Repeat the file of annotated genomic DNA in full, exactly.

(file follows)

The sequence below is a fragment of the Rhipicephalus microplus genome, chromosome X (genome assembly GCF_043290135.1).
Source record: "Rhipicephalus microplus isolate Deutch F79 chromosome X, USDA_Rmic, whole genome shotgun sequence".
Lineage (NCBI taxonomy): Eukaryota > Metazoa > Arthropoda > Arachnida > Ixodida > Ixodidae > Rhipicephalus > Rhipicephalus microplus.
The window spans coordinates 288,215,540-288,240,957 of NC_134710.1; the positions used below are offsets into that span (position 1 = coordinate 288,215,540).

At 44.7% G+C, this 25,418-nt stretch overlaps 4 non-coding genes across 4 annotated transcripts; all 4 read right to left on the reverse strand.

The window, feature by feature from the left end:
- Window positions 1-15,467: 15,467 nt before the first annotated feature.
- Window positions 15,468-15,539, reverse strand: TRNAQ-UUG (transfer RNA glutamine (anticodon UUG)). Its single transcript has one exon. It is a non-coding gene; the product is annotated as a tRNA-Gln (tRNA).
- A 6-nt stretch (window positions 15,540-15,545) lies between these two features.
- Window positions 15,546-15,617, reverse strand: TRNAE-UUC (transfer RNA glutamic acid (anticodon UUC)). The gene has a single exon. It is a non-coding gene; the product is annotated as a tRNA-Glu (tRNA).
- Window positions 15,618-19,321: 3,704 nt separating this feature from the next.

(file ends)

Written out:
The sequence below is a fragment of the Rhipicephalus microplus genome, chromosome X (genome assembly GCF_043290135.1).
Source record: "Rhipicephalus microplus isolate Deutch F79 chromosome X, USDA_Rmic, whole genome shotgun sequence".
Lineage (NCBI taxonomy): Eukaryota > Metazoa > Arthropoda > Arachnida > Ixodida > Ixodidae > Rhipicephalus > Rhipicephalus microplus.
The window spans coordinates 288,215,540-288,240,957 of NC_134710.1; the positions used below are offsets into that span (position 1 = coordinate 288,215,540).

At 44.7% G+C, this 25,418-nt stretch overlaps 4 non-coding genes across 4 annotated transcripts; all 4 read right to left on the reverse strand.

The window, feature by feature from the left end:
- Window positions 1-15,467: 15,467 nt before the first annotated feature.
- Window positions 15,468-15,539, reverse strand: TRNAQ-UUG (transfer RNA glutamine (anticodon UUG)). Its single transcript has one exon. It is a non-coding gene; the product is annotated as a tRNA-Gln (tRNA).
- A 6-nt stretch (window positions 15,540-15,545) lies between these two features.
- Window positions 15,546-15,617, reverse strand: TRNAE-UUC (transfer RNA glutamic acid (anticodon UUC)). The gene has a single exon. It is a non-coding gene; the product is annotated as a tRNA-Glu (tRNA).
- Window positions 15,618-19,321: 3,704 nt separating this feature from the next.